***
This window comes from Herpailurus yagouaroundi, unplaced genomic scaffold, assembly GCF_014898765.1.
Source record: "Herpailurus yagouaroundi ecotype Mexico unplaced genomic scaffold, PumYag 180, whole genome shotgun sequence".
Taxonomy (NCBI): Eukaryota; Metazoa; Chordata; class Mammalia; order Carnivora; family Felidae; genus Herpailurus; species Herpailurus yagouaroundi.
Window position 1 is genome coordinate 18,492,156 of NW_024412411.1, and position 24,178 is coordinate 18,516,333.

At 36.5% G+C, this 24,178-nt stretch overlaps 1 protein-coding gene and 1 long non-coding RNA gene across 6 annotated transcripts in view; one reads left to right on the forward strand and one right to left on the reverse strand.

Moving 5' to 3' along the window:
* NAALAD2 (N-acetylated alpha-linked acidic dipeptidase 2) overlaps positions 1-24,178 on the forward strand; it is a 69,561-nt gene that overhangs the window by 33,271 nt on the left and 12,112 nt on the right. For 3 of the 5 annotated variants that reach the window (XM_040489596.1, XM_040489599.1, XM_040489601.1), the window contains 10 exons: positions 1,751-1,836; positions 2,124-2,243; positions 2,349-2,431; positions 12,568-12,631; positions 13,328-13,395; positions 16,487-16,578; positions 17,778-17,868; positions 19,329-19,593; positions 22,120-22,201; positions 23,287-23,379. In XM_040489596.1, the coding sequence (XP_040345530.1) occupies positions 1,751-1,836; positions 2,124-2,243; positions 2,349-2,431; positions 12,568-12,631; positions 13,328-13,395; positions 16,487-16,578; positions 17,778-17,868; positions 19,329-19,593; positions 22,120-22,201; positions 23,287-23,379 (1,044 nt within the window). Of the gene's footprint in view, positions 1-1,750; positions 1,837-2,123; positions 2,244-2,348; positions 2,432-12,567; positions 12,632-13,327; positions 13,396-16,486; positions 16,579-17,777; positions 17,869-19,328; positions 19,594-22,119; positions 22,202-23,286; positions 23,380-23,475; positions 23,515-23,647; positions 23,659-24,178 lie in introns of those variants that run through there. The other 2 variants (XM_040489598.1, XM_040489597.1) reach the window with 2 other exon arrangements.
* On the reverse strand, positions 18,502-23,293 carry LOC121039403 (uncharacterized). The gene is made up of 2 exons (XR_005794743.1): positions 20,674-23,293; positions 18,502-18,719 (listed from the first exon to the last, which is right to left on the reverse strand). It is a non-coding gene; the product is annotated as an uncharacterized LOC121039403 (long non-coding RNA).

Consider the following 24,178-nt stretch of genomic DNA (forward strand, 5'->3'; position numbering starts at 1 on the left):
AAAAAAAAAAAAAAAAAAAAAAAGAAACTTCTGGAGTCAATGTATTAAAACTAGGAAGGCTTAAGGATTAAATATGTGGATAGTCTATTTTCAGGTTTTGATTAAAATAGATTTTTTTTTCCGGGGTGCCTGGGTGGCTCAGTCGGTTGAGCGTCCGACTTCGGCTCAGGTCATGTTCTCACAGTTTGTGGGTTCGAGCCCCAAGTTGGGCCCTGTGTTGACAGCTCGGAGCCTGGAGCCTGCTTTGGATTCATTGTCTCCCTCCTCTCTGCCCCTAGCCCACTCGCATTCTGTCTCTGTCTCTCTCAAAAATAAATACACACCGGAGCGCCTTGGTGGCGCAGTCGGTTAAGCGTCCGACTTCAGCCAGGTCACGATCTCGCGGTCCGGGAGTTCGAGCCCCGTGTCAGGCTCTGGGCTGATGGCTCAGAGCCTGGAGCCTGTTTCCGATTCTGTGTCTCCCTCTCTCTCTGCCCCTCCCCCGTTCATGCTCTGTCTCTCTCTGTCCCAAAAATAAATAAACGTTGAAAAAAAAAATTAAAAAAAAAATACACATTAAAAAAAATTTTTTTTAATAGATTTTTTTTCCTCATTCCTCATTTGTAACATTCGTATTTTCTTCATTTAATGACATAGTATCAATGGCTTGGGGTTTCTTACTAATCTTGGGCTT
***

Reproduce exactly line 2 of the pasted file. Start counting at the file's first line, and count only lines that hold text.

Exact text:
Source record: "Herpailurus yagouaroundi ecotype Mexico unplaced genomic scaffold, PumYag 180, whole genome shotgun sequence".